What would you do for unconscionable wealth? How desperate would you have to be, financially, to face your past and all the humiliations and pain within it? That’s the question posed to recently unemployed musical instrument salesman Pruchit. Drowning in debt and unable to support his family’s growing needs, it seems like life is constantly kicking this hard working if harried soul. Into his miserable existence steps 13 Beloved.com, a website which - unbeknownst to him - offers an online reality game show featuring fabulous cash prizes. All our hero has to do is complete an unlucky number of tasks, and he will be handsomely rewarded to the tune of 100 million baht.
Of course, there’s a catch. Instead of standard stunts, Chit is required to sink deeper and deeper into the bowels of amoral activity. His first few goals are menial - kill a fly, eat said insect, make three children cry, etc. But when he reaches the fourth stage, and sees a dinner plate of feces awaiting him, both our lead and the audience know that things are only going to get worse - much worse. Indeed, as Chit plays along, he is challenged to both save and end lives, cause and prevent harm, and come face to face with his mixed ethnicity past, the father who abused him, and the horrible feelings of inadequacy and shame that such a situation fostered.
Overloaded with good intentions and definitely overreaching at the end, 13: Game of Death
(new to DVD from Genius Entertainment and the Weinstein Group’s Dimension Extreme label) is a very ‘70s post-millennial movie. It gets a great deal of its clockwork thrills right. It also stumbles in significant ways while rushing toward the end. At nearly two hours, there is way too much material here, and director Chukiat Sakveerakul could have definitely cut out a subplot here and there. Since it’s based on a comic book, one must imagine the filmmaker feeling a debt of completist gratitude toward the source (co-screenwriter Eakasit Thairstana crafted the original Thai graphic novel). But the computer geek intern who sympathizes with Chit, along with the surreal storyline featuring the most uncaring family in the world, really don’t work. Even the flashbacks to our hero’s childhood feel superfluous until the end.
One thing Sakveerakul definitely knows is suspense and cinematic strategy. He is keenly aware that the inherent narrative drive - read: the 13 tasks - will keep even the most disassociated viewer glued to the screen. As long as he can deliver intriguing tricks and quests, we’ll follow along. At first, it appears the errands will be tame, following a standard formula of humiliation and taboo busting. But Game of Death defies many expectations, and when Chit must rescue a rotting corpse from an in-house well, we see there is much more to this movie besides challenges and choices. Sakveerakul’s attempts at humor are more or less effective, as are his violent set pieces. One semi-decapitated victim definitely leaves a lasting impression.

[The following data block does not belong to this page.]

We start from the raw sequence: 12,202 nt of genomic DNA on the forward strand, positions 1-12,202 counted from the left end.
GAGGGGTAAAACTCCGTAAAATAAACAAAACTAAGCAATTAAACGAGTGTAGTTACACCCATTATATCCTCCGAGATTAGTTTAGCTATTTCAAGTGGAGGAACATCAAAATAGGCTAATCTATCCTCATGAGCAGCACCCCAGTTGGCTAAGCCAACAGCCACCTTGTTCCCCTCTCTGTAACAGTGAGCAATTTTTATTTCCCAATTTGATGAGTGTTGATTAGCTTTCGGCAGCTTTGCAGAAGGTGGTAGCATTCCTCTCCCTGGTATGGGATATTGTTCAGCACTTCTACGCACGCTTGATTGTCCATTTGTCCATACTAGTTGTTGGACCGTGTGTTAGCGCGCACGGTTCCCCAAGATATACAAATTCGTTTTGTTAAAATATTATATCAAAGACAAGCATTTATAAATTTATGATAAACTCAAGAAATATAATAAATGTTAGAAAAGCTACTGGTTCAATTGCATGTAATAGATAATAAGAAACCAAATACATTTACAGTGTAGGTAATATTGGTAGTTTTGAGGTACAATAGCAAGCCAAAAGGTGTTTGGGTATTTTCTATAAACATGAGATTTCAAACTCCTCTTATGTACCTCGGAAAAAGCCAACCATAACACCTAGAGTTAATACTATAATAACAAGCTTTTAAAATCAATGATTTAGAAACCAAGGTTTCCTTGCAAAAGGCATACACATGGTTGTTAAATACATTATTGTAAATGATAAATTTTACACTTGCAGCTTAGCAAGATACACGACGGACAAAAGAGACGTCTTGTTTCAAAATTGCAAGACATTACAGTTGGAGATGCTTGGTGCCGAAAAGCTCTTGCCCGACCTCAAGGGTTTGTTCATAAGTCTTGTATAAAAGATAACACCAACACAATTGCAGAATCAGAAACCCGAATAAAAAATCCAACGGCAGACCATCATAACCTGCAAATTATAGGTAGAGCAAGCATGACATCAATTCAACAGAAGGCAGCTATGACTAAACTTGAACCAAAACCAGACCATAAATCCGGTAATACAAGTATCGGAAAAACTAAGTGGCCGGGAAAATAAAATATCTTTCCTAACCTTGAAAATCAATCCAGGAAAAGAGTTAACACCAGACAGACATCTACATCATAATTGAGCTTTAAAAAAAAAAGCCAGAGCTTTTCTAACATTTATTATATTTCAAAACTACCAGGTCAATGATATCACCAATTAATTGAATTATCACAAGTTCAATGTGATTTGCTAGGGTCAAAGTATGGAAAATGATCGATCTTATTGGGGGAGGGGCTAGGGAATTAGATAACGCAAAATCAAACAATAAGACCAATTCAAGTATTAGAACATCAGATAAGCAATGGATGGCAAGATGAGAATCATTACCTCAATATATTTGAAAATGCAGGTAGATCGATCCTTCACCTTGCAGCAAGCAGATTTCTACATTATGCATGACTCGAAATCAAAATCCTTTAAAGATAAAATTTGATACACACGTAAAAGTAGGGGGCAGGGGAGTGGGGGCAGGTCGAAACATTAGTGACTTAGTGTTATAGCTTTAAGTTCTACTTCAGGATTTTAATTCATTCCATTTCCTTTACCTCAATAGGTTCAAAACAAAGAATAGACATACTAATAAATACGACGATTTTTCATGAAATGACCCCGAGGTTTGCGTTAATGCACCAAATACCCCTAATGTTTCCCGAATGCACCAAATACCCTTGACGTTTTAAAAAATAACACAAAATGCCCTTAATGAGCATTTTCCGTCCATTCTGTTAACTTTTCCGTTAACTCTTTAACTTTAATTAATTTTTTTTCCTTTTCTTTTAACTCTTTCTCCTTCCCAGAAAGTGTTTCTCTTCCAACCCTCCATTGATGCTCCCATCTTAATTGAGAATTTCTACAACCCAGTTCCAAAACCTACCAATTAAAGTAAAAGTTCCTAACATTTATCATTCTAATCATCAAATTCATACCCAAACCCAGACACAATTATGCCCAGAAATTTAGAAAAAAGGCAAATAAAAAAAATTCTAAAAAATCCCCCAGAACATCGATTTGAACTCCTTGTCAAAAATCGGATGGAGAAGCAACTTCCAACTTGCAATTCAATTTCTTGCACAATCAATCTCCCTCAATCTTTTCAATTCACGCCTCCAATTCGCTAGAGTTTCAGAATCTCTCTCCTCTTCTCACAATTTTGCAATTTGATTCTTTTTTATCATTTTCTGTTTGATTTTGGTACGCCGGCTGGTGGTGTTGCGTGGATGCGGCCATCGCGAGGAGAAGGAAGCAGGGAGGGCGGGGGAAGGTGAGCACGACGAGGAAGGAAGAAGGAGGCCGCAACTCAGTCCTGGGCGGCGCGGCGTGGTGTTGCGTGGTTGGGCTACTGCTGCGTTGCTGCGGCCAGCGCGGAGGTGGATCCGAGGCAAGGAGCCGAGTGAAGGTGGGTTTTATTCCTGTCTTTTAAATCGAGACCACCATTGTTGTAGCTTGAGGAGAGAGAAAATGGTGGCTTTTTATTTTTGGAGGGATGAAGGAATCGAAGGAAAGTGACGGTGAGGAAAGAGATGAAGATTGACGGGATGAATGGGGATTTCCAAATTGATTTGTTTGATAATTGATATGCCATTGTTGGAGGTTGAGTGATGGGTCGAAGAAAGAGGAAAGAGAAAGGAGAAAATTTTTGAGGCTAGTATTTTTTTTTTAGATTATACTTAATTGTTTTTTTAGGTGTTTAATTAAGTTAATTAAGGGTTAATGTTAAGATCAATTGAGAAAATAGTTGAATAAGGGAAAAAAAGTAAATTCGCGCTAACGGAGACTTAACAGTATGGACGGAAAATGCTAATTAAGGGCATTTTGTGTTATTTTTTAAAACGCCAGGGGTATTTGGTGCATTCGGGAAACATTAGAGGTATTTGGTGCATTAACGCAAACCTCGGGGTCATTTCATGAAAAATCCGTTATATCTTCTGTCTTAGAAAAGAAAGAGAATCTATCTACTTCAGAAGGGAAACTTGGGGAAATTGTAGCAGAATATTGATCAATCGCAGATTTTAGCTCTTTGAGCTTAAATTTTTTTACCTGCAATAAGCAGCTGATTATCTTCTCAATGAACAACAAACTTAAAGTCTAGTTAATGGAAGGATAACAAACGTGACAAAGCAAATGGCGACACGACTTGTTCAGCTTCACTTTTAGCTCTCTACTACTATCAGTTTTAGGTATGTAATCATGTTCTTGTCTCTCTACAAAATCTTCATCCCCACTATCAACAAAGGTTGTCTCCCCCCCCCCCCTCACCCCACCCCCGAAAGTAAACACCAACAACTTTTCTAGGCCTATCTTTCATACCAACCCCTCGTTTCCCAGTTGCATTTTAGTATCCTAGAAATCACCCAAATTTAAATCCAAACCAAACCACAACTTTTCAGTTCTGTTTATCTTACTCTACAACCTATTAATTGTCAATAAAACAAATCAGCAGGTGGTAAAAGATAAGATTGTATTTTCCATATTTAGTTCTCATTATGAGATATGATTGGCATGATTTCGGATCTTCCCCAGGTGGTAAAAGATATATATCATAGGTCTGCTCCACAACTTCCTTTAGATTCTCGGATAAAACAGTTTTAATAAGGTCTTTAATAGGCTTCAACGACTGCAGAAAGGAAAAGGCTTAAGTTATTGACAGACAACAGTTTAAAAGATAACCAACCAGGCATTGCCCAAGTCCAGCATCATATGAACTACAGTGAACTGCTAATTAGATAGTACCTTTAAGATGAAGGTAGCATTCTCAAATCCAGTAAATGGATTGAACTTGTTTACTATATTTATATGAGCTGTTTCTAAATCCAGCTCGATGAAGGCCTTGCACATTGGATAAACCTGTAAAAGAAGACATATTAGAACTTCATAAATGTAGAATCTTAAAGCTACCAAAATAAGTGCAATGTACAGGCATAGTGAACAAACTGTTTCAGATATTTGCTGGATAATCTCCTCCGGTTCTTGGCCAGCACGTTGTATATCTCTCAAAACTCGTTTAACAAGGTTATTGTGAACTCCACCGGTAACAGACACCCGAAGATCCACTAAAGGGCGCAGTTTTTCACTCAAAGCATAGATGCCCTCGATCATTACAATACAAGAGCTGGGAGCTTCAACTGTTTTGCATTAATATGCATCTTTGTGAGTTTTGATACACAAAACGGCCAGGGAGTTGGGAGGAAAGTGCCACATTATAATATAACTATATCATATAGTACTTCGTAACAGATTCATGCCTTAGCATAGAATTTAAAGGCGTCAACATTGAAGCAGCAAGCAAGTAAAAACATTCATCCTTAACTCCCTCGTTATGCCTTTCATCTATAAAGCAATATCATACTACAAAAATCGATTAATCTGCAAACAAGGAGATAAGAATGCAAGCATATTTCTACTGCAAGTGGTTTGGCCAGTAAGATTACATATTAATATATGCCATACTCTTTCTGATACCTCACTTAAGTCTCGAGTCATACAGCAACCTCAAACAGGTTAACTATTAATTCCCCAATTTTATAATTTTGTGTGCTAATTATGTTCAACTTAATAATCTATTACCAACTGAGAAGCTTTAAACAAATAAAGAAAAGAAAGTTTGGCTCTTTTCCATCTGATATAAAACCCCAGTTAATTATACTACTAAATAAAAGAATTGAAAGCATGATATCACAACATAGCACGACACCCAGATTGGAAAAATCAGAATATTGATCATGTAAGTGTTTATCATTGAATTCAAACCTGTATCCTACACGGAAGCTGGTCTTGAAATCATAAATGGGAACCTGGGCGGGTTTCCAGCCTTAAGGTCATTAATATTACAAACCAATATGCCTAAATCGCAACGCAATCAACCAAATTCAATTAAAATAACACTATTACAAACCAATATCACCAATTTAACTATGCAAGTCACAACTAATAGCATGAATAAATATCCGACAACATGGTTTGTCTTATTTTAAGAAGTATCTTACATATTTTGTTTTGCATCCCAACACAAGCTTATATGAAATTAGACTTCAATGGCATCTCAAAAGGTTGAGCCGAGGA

But there are also times when we fail to sympathize with Chit. He often comes across as purposefully ineffectual and weak, showing no backbone and even less will to change. Some may see the different confronts as a way of shaking him out of his shell, to stand up and be counted among the many making their way in the world. Yet there is a fatalistic feel to everything that happens to our lead. It’s as if the cosmos is convinced that Chit is a loser and is looking for ways to prove it time and time again. Thanks to the intrinsic nature of where the story is going, we continue to be invested. But Chit’s attitude tends to countermand such cinematic awareness.
And then there is the whole slightly surreal element that comes from the Thailand setting. Unlike other Asian horror or genre efforts, there is very little of the ghostly superstition or traditional terrors here. Sakveerakul keeps everything centered well within the real world, the better to make his occasional bouts of social commentary stand out. If you look carefully, you see slams against neglecting the elderly, police corruption, cyberspace anonymity and criminality, as well as slightly more goofy statements regarding cell phones and laundry lines. Clearly, 13 Game of Death is more interested in fear than focusing on major Thai concerns. But there are some subtle jabs intertwined with the dread.
That’s why we recognize how readily the movie harkens back to the more meaning-laced offerings of the Me Decade. Sakveerakul wants his ideas to resonate beyond the simple gore and torture porn many will infer into this film. Yet aside from a couple of blood soaked shots, the grue is relatively tame and the brutality centered on main character Chit. In fact, it’s safe to say that 13: Game of Death is one of the more unusual efforts to be associated with the post-Saw/Hostel world. While it reflects the mindset that made those films, it also argues for a differing, more unique approach to such subjects. It’s something that Sakveerakul discusses in the DVD’s only major bonus feature, an 18 minute Making-of featurette.
Still, the story remains all too familiar - a desperate man doing unspeakable acts for the sake of some strings-attached coin. The cabal-oriented conclusion feels tacked on and the major plot twist is telegraphed a good five minutes before it happens. Yet 13: Game of Death is a good little thriller. It keeps you occupied and finds a way to work, even in spite of itself. While it probably won’t change the world’s perspective on Thai horror, it will definitely delight the adventurous fright fan. And with a message about money and its roots of all evil front and center, it has something to say as well.